Ms. Solace quickly turns around, hand still on Will’s arm. Will drops Nico’s hand, and he wishes it didn’t feel as much like a punch to the gut as it does.

“Will is here, Mom,” Ms. Solace says calmly. “Will, say hi to your grandmother.”

Will swallows visibly. “Hi, Grandma.”

She’s very old, very small, and very…pink. From her feathered hat to her pointed shoes, everything is the same shade of mauve. “Hello, sweetheart, it’s great to see you.” Then her eyes, through pink-rimmed spectacles, land on Nico. “And who is this?”

Will glances back at him. The look in his eyes says I’m so, so sorry.

“This is Nico,” he says. “My…friend.”


It’s a believable story—Nico is his friend from school who couldn’t make it back home to his family in Italy for Thanksgiving break, so Will invited him to stay in Austin. And all the guest bedrooms are conveniently filled by Will’s family members, so Nico will be staying on an air mattress on Will’s floor.

They get a moment alone when they sneak off to Will’s room to “show Nico his old baseball trophies.”

As they walk down the hall, Nico raises an eyebrow. “You played baseball?”

Will smirks. “Little league. In first grade.”

He hurries to lead Nico into the room and shut the door behind them, and then he leans back against it with a groan. “This is going to be a long weekend.”

Nico reaches out to straighten the collar of his flannel shirt. “I’m sure it’ll be fine, Will. How bad can she be? She seemed nice enough.”

Will takes Nico’s hand in his own. “Oh, just you wait. She’s gonna go around handing out prayer cards and asking everyone what their favorite Bible story is.”

Nico laughs, intertwining their fingers. “Seriously?”

“Seriously.” With his free hand, Will reaches up to run his knuckles over Nico’s jawline. “At least I have you, though. And your new beard.”

“It’s not a beard, Will, it’s just stubble.” But he can’t help grinning.

“I don’t care,” Will says before he leans forward to kiss it. “It’s hot.”

He kisses it again, and again, and Nico moves his hands to his waist, holding him against the door, infinitely smug about the few inches he has over him now. Things quickly heat up, and Nico’s hands move even lower, and then—

The doorknob clicks, and Will has about half a second to not fall over. Nico jumps backwards, pulling Will with him, and lets go of him just as quickly.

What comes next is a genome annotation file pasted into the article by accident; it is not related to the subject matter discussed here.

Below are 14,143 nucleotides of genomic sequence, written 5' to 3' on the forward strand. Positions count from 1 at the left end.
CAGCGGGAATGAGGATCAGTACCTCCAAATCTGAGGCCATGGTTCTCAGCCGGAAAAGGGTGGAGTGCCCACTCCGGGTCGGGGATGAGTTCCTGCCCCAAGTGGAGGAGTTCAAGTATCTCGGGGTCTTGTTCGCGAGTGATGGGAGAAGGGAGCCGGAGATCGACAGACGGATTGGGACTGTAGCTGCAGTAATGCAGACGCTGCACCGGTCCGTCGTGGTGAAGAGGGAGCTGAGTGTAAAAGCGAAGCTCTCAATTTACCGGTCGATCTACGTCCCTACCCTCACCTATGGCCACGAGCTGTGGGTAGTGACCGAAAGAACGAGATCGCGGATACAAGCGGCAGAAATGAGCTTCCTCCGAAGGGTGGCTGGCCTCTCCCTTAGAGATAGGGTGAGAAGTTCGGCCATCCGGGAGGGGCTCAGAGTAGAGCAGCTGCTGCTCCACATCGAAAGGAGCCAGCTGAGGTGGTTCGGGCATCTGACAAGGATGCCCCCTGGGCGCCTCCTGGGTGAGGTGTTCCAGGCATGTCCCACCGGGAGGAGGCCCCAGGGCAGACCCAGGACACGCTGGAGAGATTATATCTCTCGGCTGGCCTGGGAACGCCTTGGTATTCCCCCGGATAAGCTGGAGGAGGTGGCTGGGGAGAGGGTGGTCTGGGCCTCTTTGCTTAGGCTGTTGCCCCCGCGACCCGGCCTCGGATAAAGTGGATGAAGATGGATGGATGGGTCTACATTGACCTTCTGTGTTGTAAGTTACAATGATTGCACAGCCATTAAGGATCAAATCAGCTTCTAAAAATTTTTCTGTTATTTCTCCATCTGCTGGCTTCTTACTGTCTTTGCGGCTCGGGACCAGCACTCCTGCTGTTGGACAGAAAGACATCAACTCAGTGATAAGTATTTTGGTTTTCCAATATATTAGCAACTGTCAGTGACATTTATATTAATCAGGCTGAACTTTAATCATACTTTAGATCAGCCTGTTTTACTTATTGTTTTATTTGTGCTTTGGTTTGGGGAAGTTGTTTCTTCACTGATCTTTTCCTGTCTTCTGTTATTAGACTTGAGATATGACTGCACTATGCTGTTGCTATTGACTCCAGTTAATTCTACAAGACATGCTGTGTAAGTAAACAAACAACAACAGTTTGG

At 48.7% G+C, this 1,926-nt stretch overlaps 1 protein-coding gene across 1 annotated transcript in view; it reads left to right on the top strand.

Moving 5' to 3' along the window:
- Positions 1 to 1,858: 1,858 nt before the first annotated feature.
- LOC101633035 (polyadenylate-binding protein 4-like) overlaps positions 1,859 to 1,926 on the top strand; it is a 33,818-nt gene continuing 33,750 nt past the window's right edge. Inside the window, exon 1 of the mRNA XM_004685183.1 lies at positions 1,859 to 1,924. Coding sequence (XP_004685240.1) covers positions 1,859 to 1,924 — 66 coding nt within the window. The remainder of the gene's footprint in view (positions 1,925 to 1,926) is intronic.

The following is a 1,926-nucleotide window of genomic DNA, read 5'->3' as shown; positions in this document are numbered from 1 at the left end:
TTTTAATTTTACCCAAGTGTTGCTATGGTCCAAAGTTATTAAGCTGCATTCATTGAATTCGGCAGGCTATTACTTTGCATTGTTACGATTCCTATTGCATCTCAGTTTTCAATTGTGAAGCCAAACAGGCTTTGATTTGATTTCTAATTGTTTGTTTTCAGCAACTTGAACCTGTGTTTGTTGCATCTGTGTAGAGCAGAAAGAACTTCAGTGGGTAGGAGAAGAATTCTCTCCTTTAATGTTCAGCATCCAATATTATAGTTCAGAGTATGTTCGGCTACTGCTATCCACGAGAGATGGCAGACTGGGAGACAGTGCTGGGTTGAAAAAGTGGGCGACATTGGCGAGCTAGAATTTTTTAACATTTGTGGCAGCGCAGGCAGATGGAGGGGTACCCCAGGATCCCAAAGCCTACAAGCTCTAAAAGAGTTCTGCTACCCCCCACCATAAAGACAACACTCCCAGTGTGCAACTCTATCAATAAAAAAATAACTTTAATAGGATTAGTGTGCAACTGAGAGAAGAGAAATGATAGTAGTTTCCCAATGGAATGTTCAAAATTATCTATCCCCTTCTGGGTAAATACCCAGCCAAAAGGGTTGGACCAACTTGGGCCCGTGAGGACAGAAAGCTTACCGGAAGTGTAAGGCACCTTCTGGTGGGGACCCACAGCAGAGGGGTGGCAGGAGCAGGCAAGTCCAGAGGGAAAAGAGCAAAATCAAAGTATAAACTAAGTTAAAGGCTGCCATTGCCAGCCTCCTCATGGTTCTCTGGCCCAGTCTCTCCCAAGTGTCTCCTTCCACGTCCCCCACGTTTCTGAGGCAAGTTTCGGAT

It’s not Will’s grandmother—it’s his uncle Charlie, to whom Nico was introduced about five minutes prior. Naomi’s brother. When he sees them, he smirks.

“Enjoying Will’s baseball trophies, Nico?”

Nico coughs. “Yes, sir. They’re…very impressive.”

“Good. Well, dinner’s going to be ready in ten minutes, so I’d suggest you come on out and join us in the dining room.” With a final grin, he turns away and walks away, leaving the door open.

Nico turns to Will and can’t help laughing at his mussed hair and red face. “I take it your uncle knows?”

Will groans and drops his head onto Nico’s shoulder. “Everyone knows. Just…not her. And everyone knows that I don’t want her to find out.”

“But why?” he asks, rubbing a hand down Will’s back. “If everyone else is fine with it, why not just tell her and let her be angry?”

“I don’t want to ruin Thanksgiving. It’s like I said earlier. It would be selfish of me.”

It’s the same way he says I need to take the overnight shift or I’m not overusing my powers. Nico takes his chin in his hand and lifts his head. “It’s not selfish, Will. You have a right to be yourself, and if she has a problem with that, it’s her fault.”

Will smiles, but there’s still a heavy sadness in his eyes. “You’re probably right. But I can’t.” He steps away, back out into the hallway. “Let’s go have dinner.”


“So, Will, dear, how is college?”

Will smiles politely as he cuts his turkey. “It’s going really well, Grandma.”

She stares at him through her pink glasses from across the table. “It’s your senior year, isn’t it?”

“Yep. And then I’m onto med school.”

Nico can’t help smiling from the seat next to him. Will doesn’t like to brag, but he’s set to graduate at the top of his class. He’s already secured a spot at Harvard.

“And you, Nico?” Suddenly, the pink glasses are on him. “What do you study?”

Nico swallows. “Um, well, I’m not in school right now. I, uh, work at a restaurant.”

“Really, now, that’s good for you.”

He wasn’t sure what he was expecting, but he supposes that’s a good response. He glances at Will before continuing. “Yeah. I’d like to have my own business someday, so when we move to Boston next year, I’m going to study restaurant management.”